Quantitative analysis of microscopic images often starts with segmentation. Particularly in the biomedical field, active contours were widely for that purpose. For a successful application, they require an initial contour close to the true shape. In the 2D case, the initial contour can trivially be drawn interactively by the user. In 3D, however, initialization requires a surface, which is more intricate to draw. Available software packages are therefore commonly restricted to simple geometrical shapes. We propose a novel method for interactive segmentation of 3D images. Our software implements an automatically growing surface, originating from user-selected seed points and growing according to local gradients. The result of the growing surface provides a close initial surface for a 3D active surface model. Segmentation is optionally supported by using template surfaces. We therefore modify the original formulation of the active surface to include a rigidity force counteracting shape deformation. The whole segmentation process is performed in an interactive 3D environment. We use our software to segment confocal images of adult Drosophila brains. Software and documentation is freely available online at http://3dviewer.neurofly.de/IntSeg_3D.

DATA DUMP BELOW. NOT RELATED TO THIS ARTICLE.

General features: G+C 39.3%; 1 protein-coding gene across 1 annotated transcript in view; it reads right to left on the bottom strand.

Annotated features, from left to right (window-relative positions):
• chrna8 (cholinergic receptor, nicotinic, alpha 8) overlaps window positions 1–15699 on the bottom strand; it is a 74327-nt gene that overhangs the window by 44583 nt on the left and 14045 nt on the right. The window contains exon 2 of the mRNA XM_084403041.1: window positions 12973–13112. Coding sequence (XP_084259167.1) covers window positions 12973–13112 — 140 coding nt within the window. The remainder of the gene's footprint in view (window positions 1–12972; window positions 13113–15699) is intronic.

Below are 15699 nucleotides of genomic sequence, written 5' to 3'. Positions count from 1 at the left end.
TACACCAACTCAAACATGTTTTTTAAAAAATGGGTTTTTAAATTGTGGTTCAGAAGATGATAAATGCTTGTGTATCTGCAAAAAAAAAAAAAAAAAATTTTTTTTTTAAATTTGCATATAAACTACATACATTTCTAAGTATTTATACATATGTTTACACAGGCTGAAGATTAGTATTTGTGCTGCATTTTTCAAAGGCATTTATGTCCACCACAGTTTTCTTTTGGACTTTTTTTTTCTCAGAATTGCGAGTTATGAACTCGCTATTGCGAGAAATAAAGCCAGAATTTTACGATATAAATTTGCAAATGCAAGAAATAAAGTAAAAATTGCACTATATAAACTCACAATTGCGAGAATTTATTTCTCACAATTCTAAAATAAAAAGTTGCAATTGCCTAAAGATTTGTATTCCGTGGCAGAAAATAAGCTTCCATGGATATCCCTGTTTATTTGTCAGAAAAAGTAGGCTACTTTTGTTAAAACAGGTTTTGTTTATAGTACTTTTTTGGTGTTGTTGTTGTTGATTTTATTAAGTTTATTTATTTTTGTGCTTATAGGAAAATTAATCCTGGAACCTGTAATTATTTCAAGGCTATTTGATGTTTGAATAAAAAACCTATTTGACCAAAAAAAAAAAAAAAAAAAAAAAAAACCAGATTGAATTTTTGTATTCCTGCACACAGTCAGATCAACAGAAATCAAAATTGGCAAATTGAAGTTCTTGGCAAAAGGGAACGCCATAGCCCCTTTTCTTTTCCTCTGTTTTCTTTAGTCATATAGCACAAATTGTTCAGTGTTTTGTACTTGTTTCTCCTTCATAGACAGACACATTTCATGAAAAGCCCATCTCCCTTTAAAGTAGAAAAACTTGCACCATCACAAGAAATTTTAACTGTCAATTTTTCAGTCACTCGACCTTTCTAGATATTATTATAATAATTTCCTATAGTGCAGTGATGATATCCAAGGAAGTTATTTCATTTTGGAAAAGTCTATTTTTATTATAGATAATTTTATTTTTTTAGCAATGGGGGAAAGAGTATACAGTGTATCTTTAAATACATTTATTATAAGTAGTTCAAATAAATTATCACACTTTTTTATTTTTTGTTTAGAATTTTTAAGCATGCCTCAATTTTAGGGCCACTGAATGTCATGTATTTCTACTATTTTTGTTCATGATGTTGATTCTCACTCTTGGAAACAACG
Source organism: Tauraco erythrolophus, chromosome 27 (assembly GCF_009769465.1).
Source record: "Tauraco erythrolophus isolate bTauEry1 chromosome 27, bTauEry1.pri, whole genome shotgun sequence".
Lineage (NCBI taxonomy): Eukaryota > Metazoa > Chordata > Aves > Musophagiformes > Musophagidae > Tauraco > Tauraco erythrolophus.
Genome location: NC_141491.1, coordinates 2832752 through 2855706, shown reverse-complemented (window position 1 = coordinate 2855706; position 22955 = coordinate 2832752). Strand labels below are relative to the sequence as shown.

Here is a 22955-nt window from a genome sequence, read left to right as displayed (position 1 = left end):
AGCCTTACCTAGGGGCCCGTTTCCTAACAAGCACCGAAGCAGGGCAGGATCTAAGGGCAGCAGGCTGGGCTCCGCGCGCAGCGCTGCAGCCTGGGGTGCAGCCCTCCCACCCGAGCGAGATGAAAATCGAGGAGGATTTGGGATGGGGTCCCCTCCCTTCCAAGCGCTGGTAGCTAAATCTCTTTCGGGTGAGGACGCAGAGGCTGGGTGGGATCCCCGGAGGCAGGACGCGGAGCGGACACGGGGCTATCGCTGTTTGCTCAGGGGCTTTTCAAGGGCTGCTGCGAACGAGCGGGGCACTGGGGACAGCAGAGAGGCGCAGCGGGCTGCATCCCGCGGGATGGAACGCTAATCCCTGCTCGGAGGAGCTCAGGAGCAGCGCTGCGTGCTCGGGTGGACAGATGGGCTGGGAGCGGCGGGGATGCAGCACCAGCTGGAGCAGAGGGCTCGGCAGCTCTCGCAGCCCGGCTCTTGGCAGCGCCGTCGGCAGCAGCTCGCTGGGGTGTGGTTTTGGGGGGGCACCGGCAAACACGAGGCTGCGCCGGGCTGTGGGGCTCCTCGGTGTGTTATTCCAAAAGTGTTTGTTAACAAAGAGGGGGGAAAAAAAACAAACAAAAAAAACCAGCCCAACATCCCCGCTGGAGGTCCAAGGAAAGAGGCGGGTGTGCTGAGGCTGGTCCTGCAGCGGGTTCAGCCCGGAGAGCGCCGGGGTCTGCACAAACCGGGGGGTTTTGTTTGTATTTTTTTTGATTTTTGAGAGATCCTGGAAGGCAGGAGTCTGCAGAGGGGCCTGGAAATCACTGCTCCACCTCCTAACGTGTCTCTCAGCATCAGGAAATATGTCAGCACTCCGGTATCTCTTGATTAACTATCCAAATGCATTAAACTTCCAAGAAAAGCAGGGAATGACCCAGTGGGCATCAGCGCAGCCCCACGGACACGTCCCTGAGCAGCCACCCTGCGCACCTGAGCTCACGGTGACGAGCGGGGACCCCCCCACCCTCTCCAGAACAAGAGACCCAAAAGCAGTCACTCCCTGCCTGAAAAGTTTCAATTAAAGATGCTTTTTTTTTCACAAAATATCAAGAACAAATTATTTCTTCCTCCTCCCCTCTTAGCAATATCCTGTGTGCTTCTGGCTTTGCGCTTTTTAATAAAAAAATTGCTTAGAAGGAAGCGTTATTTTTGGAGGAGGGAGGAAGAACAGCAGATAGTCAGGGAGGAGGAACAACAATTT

interactive, segmentation, 3D
Benjamin Schmid is a post-doctoral researcher at the Max Planck Institute of Molecular Cell Biology and Genetics in Dresden. He received a degree in Bioinformatics in 2006. He then joined the Heisenberg lab at the University of Wuerzburg for a PhD, working on the segmentation and registration of confocal images of fly brains. Since 2011 he is working in the Huisken lab in Dresden where he develops software for new microscope prototypes and real-time image processing.
Presenting author: Benjamin Schmid
Organisation: Max Planck Institute of Molecular Cell Biology and Genetics, Dresden